Published by New York State Law Reporting Bureau pursuant to Judiciary Law § 431.
This opinion is uncorrected and subject to revision before publication in the Official Reports.
Decided on May 9, 2013 Andrias, J.P., Saxe, Freedman, Roman, JJ.
Order, Supreme Court, New York County (Richard F. Braun, J.), entered July 16, 2012, which granted defendant's motion for summary judgment declaring that defendant has no duty to defend or indemnify plaintiffs in an underlying personal injury action or to reimburse them for attorneys' fees in defense of that action, and denied plaintiffs' cross motion for summary judgment declaring that defendant is obligated to defend and indemnify them in the underlying action, unanimously affirmed, without costs.
Plaintiffs' seven-month delay in notifying defendant insurer of the subject accident was unreasonable as a matter of law (see Tower Ins. Co. of N.Y. v Classon Hgts., LLC, 82 AD3d 632, 634 [1st Dept 2011]). Furthermore, plaintiffs failed to meet their burden to raise a triable issue of fact as to whether they had a reasonable, good-faith belief in their non-liability (see id.; Paramount Ins. Co. v Rosedale Gardens, 293 AD2d 235, 239-240 [1st Dept 2002]).
The record shows that after the plaintiff in the underlying action fell off a ladder while removing insulation from the chimney of a building owned and managed by plaintiffs, the building superintendent arrived and found the injured person leaning against a wall in the basement, and he appeared to be in pain. The superintendent then watched as the injured worker was helped into a taxi by two others. Although the superintendent did not recall whether the taxi was taking the worker to obtain medical attention, the circumstances suggested that possibility. Thus, the superintendent, whose knowledge is imputed to plaintiffs (see Tower Ins. of N.Y. v Amsterdam Apts., LLC, 82 AD3d 465 [1st Dept 2011]), could not have had a good-faith belief in non-liability without conducting a more thorough inquiry into the matter (see Tower Ins. Co. of N.Y. v Red Rose Rest., Inc., 77 AD3d 453 [1st Dept 2010]; Anglero v George Units, LLC, 61 AD3d 564 [1st Dept 2009]).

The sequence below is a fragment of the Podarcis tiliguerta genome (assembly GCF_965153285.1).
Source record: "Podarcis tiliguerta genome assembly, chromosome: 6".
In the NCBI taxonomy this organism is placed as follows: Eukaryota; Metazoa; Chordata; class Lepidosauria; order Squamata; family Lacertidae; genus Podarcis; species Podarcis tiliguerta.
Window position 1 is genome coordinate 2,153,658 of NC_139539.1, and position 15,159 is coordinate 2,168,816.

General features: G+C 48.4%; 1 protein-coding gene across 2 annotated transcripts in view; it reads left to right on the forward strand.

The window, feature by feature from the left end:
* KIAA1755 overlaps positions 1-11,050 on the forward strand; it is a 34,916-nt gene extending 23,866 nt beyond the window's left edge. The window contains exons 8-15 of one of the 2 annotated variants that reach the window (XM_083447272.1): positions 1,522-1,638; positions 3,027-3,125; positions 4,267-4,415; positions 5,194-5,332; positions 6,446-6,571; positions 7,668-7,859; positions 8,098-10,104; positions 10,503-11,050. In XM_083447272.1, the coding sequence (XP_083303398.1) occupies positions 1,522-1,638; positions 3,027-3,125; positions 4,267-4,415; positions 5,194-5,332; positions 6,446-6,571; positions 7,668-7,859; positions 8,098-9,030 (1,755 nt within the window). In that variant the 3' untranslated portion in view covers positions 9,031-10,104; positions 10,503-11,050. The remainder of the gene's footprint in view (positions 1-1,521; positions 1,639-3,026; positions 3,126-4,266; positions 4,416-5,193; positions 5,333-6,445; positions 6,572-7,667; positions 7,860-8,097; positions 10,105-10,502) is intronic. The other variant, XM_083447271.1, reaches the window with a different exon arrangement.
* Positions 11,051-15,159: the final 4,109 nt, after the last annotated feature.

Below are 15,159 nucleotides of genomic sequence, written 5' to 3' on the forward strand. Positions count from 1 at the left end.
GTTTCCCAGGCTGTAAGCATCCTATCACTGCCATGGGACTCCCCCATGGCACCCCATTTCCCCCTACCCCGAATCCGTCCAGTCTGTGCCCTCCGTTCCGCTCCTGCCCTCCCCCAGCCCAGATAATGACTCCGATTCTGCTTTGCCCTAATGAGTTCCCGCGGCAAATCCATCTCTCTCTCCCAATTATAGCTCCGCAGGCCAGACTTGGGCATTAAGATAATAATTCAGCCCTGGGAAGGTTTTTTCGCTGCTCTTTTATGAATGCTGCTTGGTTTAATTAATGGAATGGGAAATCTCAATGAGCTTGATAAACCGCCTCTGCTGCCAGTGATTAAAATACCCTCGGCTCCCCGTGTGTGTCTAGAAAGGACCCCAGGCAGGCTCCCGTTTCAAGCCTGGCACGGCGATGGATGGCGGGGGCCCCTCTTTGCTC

Plaintiffs' subsequent communications with the worker's boss, in which he made statements to the effect that he was going to take care of the worker, did not constitute an adequate inquiry, in the absence of any evidence that plaintiffs diligently sought to learn of the extent of the worker's injuries (see Board of Mgrs. of the 1235 Park Condominium v Clermont Specialty Mgrs., Ltd., 68 AD3d 496 [1st Dept 2009]). The need to investigate the matter was particularly apparent since the accident involved a construction worker falling off a ladder while working on plaintiffs' property, thereby subjecting them to potential liability pursuant to the Labor Law (see id.; QBE Ins. Corp. v D. Gangi Contr. Corp., 66 AD3d 593, 594 [1st Dept 2009]). Moreover, when an investigator showed up to take photographs of the premises, and the superintendent understood that he was there on the worker's behalf, plaintiffs were effectively on notice of the likelihood of the underlying personal injury claims. Plaintiffs' professed ignorance of the scope of landowners' liability for accidents suffered by construction workers pursuant to the Labor Law does not establish a reasonable belief in non-liability (see e.g. Tower Ins. Co. of N.Y. v Red Rose Rest., Inc., 77 AD3d at 454).
Furthermore, contrary to plaintiffs' contention, defendant "was not required to demonstrate any prejudice resulting from the claimed untimely notice, as its policy predated the effective date of the amendments to Insurance Law § 3420(a)(5) that now requires such a showing" (25 Ave. C New Realty, LLC v Alea N. Am. Ins. Co., 96 AD3d 489, 491 [1st Dept 2012]).
THIS CONSTITUTES THE DECISION AND ORDER OF THE SUPREME COURT, APPELLATE DIVISION, FIRST DEPARTMENT.
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